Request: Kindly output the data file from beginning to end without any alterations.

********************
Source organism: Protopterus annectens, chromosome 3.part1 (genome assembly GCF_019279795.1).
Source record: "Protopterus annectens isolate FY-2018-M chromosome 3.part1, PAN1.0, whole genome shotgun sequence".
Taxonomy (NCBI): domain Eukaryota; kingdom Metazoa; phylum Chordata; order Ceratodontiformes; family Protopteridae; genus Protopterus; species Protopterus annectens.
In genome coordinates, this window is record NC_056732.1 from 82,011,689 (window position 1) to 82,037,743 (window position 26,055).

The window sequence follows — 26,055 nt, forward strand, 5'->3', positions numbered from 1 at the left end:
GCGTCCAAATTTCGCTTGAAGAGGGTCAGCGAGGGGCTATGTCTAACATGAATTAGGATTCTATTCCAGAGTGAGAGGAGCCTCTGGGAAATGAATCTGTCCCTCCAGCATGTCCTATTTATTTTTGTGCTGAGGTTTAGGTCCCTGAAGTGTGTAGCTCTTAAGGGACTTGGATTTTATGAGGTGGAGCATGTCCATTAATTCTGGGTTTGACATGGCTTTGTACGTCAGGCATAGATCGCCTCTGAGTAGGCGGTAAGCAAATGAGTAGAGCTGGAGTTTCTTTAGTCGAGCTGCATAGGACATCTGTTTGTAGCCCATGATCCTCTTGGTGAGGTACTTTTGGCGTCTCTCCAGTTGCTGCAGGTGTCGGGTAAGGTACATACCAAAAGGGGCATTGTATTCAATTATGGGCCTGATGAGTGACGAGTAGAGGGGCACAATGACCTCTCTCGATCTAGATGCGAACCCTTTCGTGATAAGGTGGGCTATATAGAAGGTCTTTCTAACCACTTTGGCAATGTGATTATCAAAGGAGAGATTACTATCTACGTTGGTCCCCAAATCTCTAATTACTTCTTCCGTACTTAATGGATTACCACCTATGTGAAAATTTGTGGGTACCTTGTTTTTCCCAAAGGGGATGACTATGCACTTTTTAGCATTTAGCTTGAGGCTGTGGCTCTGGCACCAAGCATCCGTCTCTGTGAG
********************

Source organism: Protopterus annectens, chromosome 3.part1 (genome assembly GCF_019279795.1).
Source record: "Protopterus annectens isolate FY-2018-M chromosome 3.part1, PAN1.0, whole genome shotgun sequence".
Taxonomy (NCBI): domain Eukaryota; kingdom Metazoa; phylum Chordata; order Ceratodontiformes; family Protopteridae; genus Protopterus; species Protopterus annectens.
In genome coordinates, this window is record NC_056732.1 from 82,011,689 (window position 1) to 82,037,743 (window position 26,055).

The window sequence follows — 26,055 nt, forward strand, 5'->3', positions numbered from 1 at the left end:
GCGTCCAAATTTCGCTTGAAGAGGGTCAGCGAGGGGCTATGTCTAACATGAATTAGGATTCTATTCCAGAGTGAGAGGAGCCTCTGGGAAATGAATCTGTCCCTCCAGCATGTCCTATTTATTTTTGTGCTGAGGTTTAGGTCCCTGAAGTGTGTAGCTCTTAAGGGACTTGGATTTTATGAGGTGGAGCATGTCCATTAATTCTGGGTTTGACATGGCTTTGTACGTCAGGCATAGATCGCCTCTGAGTAGGCGGTAAGCAAATGAGTAGAGCTGGAGTTTCTTTAGTCGAGCTGCATAGGACATCTGTTTGTAGCCCATGATCCTCTTGGTGAGGTACTTTTGGCGTCTCTCCAGTTGCTGCAGGTGTCGGGTAAGGTACATACCAAAAGGGGCATTGTATTCAATTATGGGCCTGATGAGTGACGAGTAGAGGGGCACAATGACCTCTCTCGATCTAGATGCGAACCCTTTCGTGATAAGGTGGGCTATATAGAAGGTCTTTCTAACCACTTTGGCAATGTGATTATCAAAGGAGAGATTACTATCTACGTTGGTCCCCAAATCTCTAATTACTTCTTCCGTACTTAATGGATTACCACCTATGTGAAAATTTGTGGGTACCTTGTTTTTCCCAAAGGGGATGACTATGCACTTTTTAGCATTTAGCTTGAGGCTGTGGCTCTGGCACCAAGCATCCGTCTCTGTGAG